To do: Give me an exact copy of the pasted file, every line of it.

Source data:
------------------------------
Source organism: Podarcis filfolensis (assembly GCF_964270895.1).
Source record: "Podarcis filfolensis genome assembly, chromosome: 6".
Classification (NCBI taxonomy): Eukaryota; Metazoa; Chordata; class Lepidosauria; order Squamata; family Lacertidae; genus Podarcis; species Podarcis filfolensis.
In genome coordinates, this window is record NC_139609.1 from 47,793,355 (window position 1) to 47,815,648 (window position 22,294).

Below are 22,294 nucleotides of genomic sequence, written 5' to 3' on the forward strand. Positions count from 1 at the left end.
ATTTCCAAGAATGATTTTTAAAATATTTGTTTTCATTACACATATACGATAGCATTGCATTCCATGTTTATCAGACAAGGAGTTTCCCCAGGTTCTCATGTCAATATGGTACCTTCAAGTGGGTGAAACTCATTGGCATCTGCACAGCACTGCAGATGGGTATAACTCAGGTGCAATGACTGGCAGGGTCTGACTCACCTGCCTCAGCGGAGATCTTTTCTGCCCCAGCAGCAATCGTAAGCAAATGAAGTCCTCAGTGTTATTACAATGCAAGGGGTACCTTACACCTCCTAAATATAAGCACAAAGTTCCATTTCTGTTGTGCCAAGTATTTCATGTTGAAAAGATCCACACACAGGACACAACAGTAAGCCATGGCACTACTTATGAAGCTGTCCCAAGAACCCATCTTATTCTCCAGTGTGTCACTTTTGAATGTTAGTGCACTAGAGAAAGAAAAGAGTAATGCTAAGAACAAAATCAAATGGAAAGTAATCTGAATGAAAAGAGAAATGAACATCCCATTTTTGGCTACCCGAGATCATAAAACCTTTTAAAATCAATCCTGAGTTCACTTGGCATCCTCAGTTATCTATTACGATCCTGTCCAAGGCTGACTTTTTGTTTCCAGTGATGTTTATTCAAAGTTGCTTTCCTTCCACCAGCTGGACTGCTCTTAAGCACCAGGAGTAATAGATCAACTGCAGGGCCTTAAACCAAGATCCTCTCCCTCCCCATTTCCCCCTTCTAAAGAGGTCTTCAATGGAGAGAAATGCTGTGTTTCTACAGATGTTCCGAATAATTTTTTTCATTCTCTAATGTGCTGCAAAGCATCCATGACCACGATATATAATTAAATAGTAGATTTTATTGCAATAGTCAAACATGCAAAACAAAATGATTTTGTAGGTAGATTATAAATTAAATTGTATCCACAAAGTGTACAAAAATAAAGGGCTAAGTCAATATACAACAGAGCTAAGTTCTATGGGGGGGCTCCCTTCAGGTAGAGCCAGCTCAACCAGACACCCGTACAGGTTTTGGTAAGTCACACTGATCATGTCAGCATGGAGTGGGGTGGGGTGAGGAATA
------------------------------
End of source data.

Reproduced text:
Source organism: Podarcis filfolensis (assembly GCF_964270895.1).
Source record: "Podarcis filfolensis genome assembly, chromosome: 6".
Classification (NCBI taxonomy): Eukaryota; Metazoa; Chordata; class Lepidosauria; order Squamata; family Lacertidae; genus Podarcis; species Podarcis filfolensis.
In genome coordinates, this window is record NC_139609.1 from 47,793,355 (window position 1) to 47,815,648 (window position 22,294).

Below are 22,294 nucleotides of genomic sequence, written 5' to 3' on the forward strand. Positions count from 1 at the left end.
ATTTCCAAGAATGATTTTTAAAATATTTGTTTTCATTACACATATACGATAGCATTGCATTCCATGTTTATCAGACAAGGAGTTTCCCCAGGTTCTCATGTCAATATGGTACCTTCAAGTGGGTGAAACTCATTGGCATCTGCACAGCACTGCAGATGGGTATAACTCAGGTGCAATGACTGGCAGGGTCTGACTCACCTGCCTCAGCGGAGATCTTTTCTGCCCCAGCAGCAATCGTAAGCAAATGAAGTCCTCAGTGTTATTACAATGCAAGGGGTACCTTACACCTCCTAAATATAAGCACAAAGTTCCATTTCTGTTGTGCCAAGTATTTCATGTTGAAAAGATCCACACACAGGACACAACAGTAAGCCATGGCACTACTTATGAAGCTGTCCCAAGAACCCATCTTATTCTCCAGTGTGTCACTTTTGAATGTTAGTGCACTAGAGAAAGAAAAGAGTAATGCTAAGAACAAAATCAAATGGAAAGTAATCTGAATGAAAAGAGAAATGAACATCCCATTTTTGGCTACCCGAGATCATAAAACCTTTTAAAATCAATCCTGAGTTCACTTGGCATCCTCAGTTATCTATTACGATCCTGTCCAAGGCTGACTTTTTGTTTCCAGTGATGTTTATTCAAAGTTGCTTTCCTTCCACCAGCTGGACTGCTCTTAAGCACCAGGAGTAATAGATCAACTGCAGGGCCTTAAACCAAGATCCTCTCCCTCCCCATTTCCCCCTTCTAAAGAGGTCTTCAATGGAGAGAAATGCTGTGTTTCTACAGATGTTCCGAATAATTTTTTTCATTCTCTAATGTGCTGCAAAGCATCCATGACCACGATATATAATTAAATAGTAGATTTTATTGCAATAGTCAAACATGCAAAACAAAATGATTTTGTAGGTAGATTATAAATTAAATTGTATCCACAAAGTGTACAAAAATAAAGGGCTAAGTCAATATACAACAGAGCTAAGTTCTATGGGGGGGCTCCCTTCAGGTAGAGCCAGCTCAACCAGACACCCGTACAGGTTTTGGTAAGTCACACTGATCATGTCAGCATGGAGTGGGGTGGGGTGAGGAATA